No, say others. Big problems need radical solutions. The planet will not be saved by recycling alone. For people in low-income countries, children are often an expectation, not a choice. But those with the luxury to decide have a moral responsibility to do all they can to reduce their carbon footprint.
- Is the climate crisis the biggest problem facing the Earth?
- Do individuals have a moral responsibility to combat the climate crisis?
- Imagine you’ve made the decision not to have any children to save the planet. Write a letter to your friends explaining your decision.
- Look up the average carbon footprint for someone in your country. Is your country above or below average? In groups, discuss and research why this might be.
Some People Say...
“The superior power of population cannot be checked without producing misery or vice.”Thomas Malthus (1766-1834), English cleric and economist
What do you think?
Q & A
- What do we know?
- The vast majority of scientists agree that Earth is experiencing a climate emergency. Between 1880 and 2012, the average global temperature increased by 0.85℃, and the extent of sea ice in the Arctic has shrunk every decade since 1979. Furthermore, statistics show that countries responsible for producing the most carbon emissions per capita are generally rich countries, despite the fact that the impacts of the climate crisis – for example, rising sea levels – are more likely to affect poor countries.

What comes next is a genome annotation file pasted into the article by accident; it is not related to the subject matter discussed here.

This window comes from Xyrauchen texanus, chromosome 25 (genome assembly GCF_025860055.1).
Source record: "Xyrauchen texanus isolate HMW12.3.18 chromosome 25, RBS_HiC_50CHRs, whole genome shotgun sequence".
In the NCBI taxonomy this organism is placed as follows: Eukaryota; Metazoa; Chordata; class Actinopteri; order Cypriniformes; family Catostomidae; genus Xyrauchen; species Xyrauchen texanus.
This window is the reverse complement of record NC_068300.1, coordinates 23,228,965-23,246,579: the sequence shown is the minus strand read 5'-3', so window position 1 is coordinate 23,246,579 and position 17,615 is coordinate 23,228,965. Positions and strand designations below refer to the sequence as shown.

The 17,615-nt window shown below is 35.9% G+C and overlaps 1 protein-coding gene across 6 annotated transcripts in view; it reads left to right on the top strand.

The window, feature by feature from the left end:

- What do we not know?
- Although most people agree solutions need to be found for the climate crisis, not everyone can agree on them. It is impossible to say whether or not having less children would sufficiently reduce carbon emissions and limit climate change, or what the impact of not having a younger generation would be. And we simply do not know what the climate crisis will look like in 10, 20 or 100 years’ time.
- A descendant or the descendants of a person, animal, or plant; offspring.
- The god of love.
- Carbon footprint
- The amount of carbon dioxide released into the atmosphere as a result of the activities of an individual, organisation or community.
- One-child policy
- A very controversial policy run by the Chinese government between the late 1970s and 2016, that limited the majority of Chinese families to only having one child. The goal was to reduce the growth of China’s population, which is the biggest in the world.
- Meehan Crist
- A writer-in-residence in Biological Sciences at Columbia University in New York.
- Thomas Malthus
- An English economist who is best known for his belief that population growth will always outrun food supply, meaning that improvements in quality of life are impossible without limits on reproduction.
- A way that allows for use of a natural resource without reducing it or causing environmental damage.
- Removing as much carbon dioxide from the atmosphere as is put in.